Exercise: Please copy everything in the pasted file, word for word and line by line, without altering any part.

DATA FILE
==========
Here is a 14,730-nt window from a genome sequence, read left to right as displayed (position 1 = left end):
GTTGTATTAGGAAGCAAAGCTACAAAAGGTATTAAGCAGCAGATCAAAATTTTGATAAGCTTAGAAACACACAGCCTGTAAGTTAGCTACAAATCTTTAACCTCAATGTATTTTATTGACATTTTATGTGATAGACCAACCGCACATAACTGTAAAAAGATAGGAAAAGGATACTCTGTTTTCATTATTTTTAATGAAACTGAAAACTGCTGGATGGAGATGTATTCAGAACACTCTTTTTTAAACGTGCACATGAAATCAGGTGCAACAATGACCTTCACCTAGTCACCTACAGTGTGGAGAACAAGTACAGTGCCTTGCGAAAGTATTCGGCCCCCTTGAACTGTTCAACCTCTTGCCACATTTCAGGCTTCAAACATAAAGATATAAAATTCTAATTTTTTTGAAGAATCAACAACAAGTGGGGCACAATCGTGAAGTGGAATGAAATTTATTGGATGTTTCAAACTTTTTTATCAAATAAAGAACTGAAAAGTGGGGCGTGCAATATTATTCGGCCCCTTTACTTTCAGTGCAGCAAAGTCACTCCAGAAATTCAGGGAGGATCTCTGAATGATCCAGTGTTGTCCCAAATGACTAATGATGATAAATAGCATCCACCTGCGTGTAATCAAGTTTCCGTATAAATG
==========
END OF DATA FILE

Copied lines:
Here is a 14,730-nt window from a genome sequence, read left to right as displayed (position 1 = left end):
GTTGTATTAGGAAGCAAAGCTACAAAAGGTATTAAGCAGCAGATCAAAATTTTGATAAGCTTAGAAACACACAGCCTGTAAGTTAGCTACAAATCTTTAACCTCAATGTATTTTATTGACATTTTATGTGATAGACCAACCGCACATAACTGTAAAAAGATAGGAAAAGGATACTCTGTTTTCATTATTTTTAATGAAACTGAAAACTGCTGGATGGAGATGTATTCAGAACACTCTTTTTTAAACGTGCACATGAAATCAGGTGCAACAATGACCTTCACCTAGTCACCTACAGTGTGGAGAACAAGTACAGTGCCTTGCGAAAGTATTCGGCCCCCTTGAACTGTTCAACCTCTTGCCACATTTCAGGCTTCAAACATAAAGATATAAAATTCTAATTTTTTTGAAGAATCAACAACAAGTGGGGCACAATCGTGAAGTGGAATGAAATTTATTGGATGTTTCAAACTTTTTTATCAAATAAAGAACTGAAAAGTGGGGCGTGCAATATTATTCGGCCCCTTTACTTTCAGTGCAGCAAAGTCACTCCAGAAATTCAGGGAGGATCTCTGAATGATCCAGTGTTGTCCCAAATGACTAATGATGATAAATAGCATCCACCTGCGTGTAATCAAGTTTCCGTATAAATG